A well-fitted suit always starts with the cloth and the construction of the jacket. Ensuring that the fabric is season appropriate will depend on how your jacket will drape; while a canvas construction will provide an optimal fit – one that is close to the body, yet comfortable.
After catching up with Carl Navè about the differences between MTM and RTW we decided to call upon his wealth of knowledge once more.
So, whether you’re visiting your Savile Row bespoke tailor or just hitting up your local clothier, here are a few things to look for when purchasing your next suit.
A good jacket should always fit the shoulders beautifully. No tension, pulling or gaping across the upper back and no puckering across the sleeve head. When the shoulder extends just over your natural shoulder, you know you have a good fit. Personal preference comes into play; we prefr little to no padding, thus favouring a more natural aesthetic. Different brands and tailors may opt for a more bulky look, however. It all comes down to personal preference, so make sure you choose one that suits your shape best.
A jacket should be nicely tapered to the body – not skin tight. If the front buttons appear to be under stress, something is off. Likewise, if the front is gaping and the waist area is too roomy, you will need to find another size or cut entirely. Jacket sizing is based on chest circumference, and most brands usually make what is called a “Drop 6”. This means that the waist circumference is 6 inches more narrow than the chest circumference. The only problem, you may require a Drop 7, Drop 8 or even a Drop 4 if you a carry a little more girth around the midsection. If you still can’t find the right fit, consider visiting a tailor; they will be able to correct this for you.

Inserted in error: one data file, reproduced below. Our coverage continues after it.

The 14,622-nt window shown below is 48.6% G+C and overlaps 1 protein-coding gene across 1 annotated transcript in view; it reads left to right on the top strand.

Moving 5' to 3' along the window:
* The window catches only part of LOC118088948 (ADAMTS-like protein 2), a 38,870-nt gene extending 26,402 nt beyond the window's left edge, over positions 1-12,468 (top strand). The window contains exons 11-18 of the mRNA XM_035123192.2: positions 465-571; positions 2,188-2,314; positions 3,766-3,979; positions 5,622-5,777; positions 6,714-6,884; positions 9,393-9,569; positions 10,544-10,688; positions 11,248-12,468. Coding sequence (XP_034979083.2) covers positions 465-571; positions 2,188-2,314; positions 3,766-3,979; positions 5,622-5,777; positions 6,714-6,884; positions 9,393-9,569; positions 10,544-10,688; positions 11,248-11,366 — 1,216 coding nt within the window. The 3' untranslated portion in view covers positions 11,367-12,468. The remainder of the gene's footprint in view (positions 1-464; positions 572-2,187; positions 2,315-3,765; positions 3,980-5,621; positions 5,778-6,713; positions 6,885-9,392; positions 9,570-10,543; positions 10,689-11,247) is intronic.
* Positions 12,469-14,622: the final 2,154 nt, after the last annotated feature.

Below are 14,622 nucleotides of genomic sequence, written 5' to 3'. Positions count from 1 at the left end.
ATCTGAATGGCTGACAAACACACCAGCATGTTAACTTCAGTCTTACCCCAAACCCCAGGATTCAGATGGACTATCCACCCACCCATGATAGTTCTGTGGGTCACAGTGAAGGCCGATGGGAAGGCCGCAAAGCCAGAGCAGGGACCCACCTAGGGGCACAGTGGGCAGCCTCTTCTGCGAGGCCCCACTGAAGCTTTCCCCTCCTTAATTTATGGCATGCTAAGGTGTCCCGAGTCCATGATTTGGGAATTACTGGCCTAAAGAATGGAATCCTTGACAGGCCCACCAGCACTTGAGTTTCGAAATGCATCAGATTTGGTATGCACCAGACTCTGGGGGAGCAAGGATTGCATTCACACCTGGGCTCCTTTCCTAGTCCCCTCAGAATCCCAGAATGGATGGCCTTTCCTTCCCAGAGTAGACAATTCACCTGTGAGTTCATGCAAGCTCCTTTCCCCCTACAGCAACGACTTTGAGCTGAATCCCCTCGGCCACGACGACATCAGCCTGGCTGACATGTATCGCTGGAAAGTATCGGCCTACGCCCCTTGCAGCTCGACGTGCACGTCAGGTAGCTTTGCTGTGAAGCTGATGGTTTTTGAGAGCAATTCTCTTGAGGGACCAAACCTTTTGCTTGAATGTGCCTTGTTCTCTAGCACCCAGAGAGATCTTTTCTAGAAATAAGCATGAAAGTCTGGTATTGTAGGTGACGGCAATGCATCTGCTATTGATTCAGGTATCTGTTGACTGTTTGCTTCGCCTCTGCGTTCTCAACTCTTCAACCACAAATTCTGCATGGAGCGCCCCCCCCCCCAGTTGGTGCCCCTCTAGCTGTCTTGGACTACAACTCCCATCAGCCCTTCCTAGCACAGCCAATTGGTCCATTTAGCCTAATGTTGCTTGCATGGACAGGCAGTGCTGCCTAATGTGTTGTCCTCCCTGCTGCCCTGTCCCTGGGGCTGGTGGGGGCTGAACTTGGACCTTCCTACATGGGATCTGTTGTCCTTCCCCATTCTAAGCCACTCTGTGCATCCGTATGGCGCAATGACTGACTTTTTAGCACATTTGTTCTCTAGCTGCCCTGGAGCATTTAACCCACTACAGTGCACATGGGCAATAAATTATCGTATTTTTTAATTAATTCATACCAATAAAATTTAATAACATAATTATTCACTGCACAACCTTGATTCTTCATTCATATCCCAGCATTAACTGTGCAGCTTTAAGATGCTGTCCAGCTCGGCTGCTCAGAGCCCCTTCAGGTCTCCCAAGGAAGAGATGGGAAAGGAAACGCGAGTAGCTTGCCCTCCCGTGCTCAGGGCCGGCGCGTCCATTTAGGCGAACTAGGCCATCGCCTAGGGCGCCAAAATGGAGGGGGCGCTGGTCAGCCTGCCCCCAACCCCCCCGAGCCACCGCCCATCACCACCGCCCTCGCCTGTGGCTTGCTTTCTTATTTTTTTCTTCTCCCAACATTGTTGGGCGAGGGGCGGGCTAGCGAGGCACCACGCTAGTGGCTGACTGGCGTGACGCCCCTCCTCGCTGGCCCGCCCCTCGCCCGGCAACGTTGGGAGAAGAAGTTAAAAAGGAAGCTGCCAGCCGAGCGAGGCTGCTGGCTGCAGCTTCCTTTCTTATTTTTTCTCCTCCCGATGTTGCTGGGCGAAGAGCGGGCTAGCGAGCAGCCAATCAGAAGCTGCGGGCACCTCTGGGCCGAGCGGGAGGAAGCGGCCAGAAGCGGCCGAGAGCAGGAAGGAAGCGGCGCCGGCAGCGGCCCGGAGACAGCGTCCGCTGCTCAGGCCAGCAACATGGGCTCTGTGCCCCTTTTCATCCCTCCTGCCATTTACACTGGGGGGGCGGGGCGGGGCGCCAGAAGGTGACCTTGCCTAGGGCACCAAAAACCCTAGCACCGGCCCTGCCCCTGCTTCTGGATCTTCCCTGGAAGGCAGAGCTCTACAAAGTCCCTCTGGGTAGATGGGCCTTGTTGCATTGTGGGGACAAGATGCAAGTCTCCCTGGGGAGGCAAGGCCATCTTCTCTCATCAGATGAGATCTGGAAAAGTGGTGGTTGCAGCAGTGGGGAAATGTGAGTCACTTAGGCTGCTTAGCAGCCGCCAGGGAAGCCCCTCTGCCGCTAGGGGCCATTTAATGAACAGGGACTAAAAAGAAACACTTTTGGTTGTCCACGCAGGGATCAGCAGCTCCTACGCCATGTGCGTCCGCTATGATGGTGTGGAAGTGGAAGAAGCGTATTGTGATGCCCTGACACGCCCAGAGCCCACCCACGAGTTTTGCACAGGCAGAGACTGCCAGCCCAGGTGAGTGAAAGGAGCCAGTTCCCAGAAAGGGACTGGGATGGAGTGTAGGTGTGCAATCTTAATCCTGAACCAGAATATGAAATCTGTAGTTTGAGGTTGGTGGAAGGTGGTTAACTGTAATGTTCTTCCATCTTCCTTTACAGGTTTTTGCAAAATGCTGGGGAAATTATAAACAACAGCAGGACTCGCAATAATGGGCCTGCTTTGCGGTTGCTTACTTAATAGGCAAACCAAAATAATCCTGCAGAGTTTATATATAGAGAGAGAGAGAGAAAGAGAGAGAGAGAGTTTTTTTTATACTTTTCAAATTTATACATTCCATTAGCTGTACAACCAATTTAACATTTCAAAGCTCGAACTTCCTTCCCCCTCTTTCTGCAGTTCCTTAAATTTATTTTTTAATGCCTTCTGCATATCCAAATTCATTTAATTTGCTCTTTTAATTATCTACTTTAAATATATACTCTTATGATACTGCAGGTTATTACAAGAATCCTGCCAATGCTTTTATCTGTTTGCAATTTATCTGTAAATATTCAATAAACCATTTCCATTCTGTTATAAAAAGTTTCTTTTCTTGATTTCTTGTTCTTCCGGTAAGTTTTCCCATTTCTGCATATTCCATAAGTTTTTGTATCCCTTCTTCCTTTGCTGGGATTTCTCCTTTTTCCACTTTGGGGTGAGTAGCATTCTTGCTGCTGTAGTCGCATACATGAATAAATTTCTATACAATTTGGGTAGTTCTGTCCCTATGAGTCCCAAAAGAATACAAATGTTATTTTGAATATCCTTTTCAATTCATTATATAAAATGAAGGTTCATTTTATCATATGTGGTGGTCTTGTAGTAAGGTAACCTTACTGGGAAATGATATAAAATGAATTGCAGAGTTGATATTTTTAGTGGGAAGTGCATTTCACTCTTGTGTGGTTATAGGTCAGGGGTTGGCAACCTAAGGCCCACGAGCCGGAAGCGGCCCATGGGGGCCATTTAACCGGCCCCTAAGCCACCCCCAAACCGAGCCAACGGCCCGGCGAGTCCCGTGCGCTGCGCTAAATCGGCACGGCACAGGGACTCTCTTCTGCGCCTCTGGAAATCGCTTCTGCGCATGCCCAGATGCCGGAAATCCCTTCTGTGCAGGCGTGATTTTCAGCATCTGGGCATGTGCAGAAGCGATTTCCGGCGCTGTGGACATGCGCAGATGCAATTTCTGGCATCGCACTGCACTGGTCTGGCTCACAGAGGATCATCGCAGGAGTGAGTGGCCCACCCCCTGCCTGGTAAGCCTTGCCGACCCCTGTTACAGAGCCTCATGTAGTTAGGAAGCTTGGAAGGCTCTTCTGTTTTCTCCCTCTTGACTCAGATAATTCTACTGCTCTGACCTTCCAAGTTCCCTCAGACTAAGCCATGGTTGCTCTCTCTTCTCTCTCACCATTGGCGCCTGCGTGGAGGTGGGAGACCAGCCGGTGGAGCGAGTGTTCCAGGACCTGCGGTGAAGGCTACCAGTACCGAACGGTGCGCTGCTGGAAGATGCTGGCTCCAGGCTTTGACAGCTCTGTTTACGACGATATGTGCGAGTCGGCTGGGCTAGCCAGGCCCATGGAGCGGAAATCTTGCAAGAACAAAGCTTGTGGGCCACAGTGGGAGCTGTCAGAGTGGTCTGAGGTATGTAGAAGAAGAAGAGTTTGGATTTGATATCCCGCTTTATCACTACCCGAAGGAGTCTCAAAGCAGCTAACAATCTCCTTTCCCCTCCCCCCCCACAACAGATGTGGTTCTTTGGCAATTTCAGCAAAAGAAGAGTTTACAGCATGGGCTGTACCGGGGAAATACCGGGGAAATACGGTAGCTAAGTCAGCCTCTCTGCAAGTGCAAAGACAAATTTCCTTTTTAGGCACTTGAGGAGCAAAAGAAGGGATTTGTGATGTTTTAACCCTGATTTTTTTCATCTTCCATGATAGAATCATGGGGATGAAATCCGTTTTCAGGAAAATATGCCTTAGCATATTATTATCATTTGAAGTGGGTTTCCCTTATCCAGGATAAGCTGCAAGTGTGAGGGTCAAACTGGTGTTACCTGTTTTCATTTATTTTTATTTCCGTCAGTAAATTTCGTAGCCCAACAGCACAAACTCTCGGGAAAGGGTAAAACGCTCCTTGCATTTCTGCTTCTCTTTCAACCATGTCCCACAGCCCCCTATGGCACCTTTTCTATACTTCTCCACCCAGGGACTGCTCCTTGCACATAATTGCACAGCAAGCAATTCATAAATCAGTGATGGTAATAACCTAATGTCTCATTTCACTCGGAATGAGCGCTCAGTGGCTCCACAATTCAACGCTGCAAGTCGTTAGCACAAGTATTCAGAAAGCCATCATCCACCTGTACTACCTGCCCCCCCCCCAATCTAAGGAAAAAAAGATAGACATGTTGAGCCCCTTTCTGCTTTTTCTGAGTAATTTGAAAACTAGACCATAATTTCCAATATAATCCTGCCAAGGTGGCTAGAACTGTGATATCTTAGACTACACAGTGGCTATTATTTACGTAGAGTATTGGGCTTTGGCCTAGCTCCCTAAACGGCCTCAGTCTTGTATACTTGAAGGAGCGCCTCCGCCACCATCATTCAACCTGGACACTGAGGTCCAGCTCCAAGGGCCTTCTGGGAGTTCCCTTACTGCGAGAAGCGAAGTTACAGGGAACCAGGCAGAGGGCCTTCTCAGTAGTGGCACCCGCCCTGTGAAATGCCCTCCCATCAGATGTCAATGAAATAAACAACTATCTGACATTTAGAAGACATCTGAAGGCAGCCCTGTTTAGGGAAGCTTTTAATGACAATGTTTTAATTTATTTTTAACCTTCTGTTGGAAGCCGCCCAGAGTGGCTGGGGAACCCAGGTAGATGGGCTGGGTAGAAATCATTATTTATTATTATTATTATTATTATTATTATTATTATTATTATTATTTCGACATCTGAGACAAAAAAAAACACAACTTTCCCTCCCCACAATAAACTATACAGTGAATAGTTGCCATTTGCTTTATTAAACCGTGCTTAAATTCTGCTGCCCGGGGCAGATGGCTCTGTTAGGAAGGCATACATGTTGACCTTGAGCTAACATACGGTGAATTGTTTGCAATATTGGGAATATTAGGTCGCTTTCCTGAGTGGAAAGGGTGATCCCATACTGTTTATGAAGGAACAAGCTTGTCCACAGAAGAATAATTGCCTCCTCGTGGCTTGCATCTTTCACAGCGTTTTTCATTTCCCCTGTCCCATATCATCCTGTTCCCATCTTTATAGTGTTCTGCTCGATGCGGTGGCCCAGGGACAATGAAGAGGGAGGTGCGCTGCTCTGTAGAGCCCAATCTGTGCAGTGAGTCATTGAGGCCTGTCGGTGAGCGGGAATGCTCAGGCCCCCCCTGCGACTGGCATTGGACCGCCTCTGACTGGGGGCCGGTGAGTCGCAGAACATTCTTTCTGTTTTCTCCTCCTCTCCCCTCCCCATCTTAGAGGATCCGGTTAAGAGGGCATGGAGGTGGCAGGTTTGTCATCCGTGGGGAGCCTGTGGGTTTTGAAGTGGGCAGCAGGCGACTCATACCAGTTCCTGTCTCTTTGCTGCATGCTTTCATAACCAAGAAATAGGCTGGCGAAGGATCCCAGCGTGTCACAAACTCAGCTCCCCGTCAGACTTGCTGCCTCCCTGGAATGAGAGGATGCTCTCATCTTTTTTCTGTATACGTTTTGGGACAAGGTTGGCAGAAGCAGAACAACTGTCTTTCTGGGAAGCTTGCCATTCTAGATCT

Cropped jackets are unsightly, and men should never wear them. A jacket must always cover your crotch and your backside. A client once said to us; “ A good jacket is like a good lawyer, they always cover your ass.”
Naturally, he was a lawyer. But here is a tip for you: when trying a jacket on, try making a fist beside the jacket–the hemline should be inline with your knuckles. However, if it’s closer to your wrist, or at your fingertips, start again.
This is possibly the most frequently broken rule in men’s tailoring. A jacket sleeve must always sit 1-2cm higher than your shirt cuff. Now, of course, if your shirt sleeve it not sitting in the correct position, to begin with, then this theory goes out the window. Note: your shirt sleeve should rest just above the base of your thumb.
Think of the ‘rule of thumb’ to help you remember. So when you’re shirt is spot on, your jacket will follow suit. It’s always nice to see a couple of centimetres of shirt cuff poking under your jacket sleeve.
Waist & Seat
Trousers should fit firmly around the waist and drape nicely around the seat. Avoid any tension or bunching around the crotch and seat area. Please note: a belt is a fashion accessory, not a fashion utility. If you require a belt to hold your trousers, consider having them adjusted to fit or buy a smaller size.
Trends change, therefore, the length and break (when the hem-line falls on your foot) may differ depending on the style of trouser. For a narrow slim leg trouser, go for a soft break or no break, this means you will see some ankle and sock. For a wider leg or pleated trouser, one break is entirely acceptable.